Some people following my “Howto: Make Your Own Cert With OpenSSL” do this on Windows and some of them encounter problems. So this post shows the procedure on Windows.

For your info: I also have a video showing this howto.

First of all, on Windows you will need to install OpenSLL from binaries. I got these binaries.

I installed the latest version (v1.0.2a) and choose the 32-bit version (Win32). I choose the 32-bit version because this will work for every Windows machine: the 32-bit version works on 32-bit and 64-bit machines.

If you start the installation and get the following message:

20150322-214636

then you need to cancel the installation and install the Visual C++ 2008 Redistributables first. You can find download links on the same page. If you install Win32 OpenSSL (32-bit), install Visual C++ 2008 Redistributables, and if you install Win64 OpenSSL (64-bit), install Visual C++ 2008 Redistributables (x64).

The installation of the Redistributables is easy:

20150322-214721

20150322-214824

After this, you can restart the OpenSSL installation:

20150322-214846

20150322-214856

20150322-214906

20150322-214915

20150322-214936

20150322-214947

20150322-215041

20150322-215052

I will create the certificates in folder c:\demo. So go ahead and create this folder on your machine.

Then start a command-line prompt (cmd.exe), and go to the demo folder (type: cd \demo).

Before you start OpenSSL, you need to set 2 environment variables:

set RANDFILE=c:\demo\.rnd
set OPENSSL_CONF=C:\OpenSSL-Win32\bin\openssl.cfg

20150329-131855

Now you can start OpenSSL, type: c:\OpenSSL-Win32\bin\openssl.exe:

20150329-132229

And from here on, the commands are the same as for my “Howto: Make Your Own Cert With OpenSSL”.

First we generate a 4096-bit long RSA key for our root CA and store it in file ca.key:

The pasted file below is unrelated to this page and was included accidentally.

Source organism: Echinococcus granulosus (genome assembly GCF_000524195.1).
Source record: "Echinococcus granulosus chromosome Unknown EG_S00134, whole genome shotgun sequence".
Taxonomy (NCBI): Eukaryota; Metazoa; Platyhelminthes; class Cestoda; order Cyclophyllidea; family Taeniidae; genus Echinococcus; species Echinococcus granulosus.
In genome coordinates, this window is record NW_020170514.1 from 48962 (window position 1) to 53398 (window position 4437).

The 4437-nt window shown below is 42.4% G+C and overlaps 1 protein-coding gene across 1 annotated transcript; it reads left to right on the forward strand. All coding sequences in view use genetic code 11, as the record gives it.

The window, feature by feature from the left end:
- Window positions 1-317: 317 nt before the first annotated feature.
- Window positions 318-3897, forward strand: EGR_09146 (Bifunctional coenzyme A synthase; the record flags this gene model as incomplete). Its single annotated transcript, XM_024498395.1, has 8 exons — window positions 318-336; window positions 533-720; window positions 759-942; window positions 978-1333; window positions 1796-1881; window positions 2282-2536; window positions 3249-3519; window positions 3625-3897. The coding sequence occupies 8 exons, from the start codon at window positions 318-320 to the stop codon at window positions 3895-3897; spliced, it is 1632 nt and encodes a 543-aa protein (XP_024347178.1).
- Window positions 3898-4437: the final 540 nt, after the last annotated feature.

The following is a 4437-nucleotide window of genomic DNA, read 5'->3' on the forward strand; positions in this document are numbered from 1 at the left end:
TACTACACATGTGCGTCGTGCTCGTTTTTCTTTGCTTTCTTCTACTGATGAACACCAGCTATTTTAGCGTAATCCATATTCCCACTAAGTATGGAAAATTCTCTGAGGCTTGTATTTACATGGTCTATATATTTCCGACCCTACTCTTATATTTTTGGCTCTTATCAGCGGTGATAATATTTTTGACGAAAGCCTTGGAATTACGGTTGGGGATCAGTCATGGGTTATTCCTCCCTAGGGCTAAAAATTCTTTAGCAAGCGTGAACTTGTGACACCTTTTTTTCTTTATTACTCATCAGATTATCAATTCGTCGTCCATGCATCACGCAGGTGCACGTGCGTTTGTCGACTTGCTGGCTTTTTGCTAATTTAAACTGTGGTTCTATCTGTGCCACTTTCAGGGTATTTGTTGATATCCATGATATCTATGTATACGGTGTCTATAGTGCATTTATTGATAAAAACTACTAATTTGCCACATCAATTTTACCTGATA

genrsa -out ca.key 4096

20150329-133539

If you want to password-protect this key, add option -des3.

Next, we create our self-signed root CA certificate ca.crt; you’ll need to provide an identity for your root CA:

req -new -x509 -days 1826 -key ca.key -out ca.crt

20150329-134436

The -x509 option is used for a self-signed certificate. 1826 days gives us a cert valid for 5 years.

Next step: create our subordinate CA that will be used for the actual signing. First, generate the key:

genrsa -out ia.key 4096

20150329-134753

Then, request a certificate for this subordinate CA:

req -new -key ia.key -out ia.csr

20150329-135132

Make sure that the Common Name you enter here is different from the Common Name you entered previously for the root CA. If they are the same, you will get an error later on when creating the pkcs12 file.

Next step: process the request for the subordinate CA certificate and get it signed by the root CA.

x509 -req -days 730 -in ia.csr -CA ca.crt -CAkey ca.key -set_serial 01 -out ia.crt

20150329-135708

The cert will be valid for 2 years (730 days) and I decided to choose my own serial number 01 for this cert (-set_serial 01). For the root CA, I let OpenSSL generate a random serial number.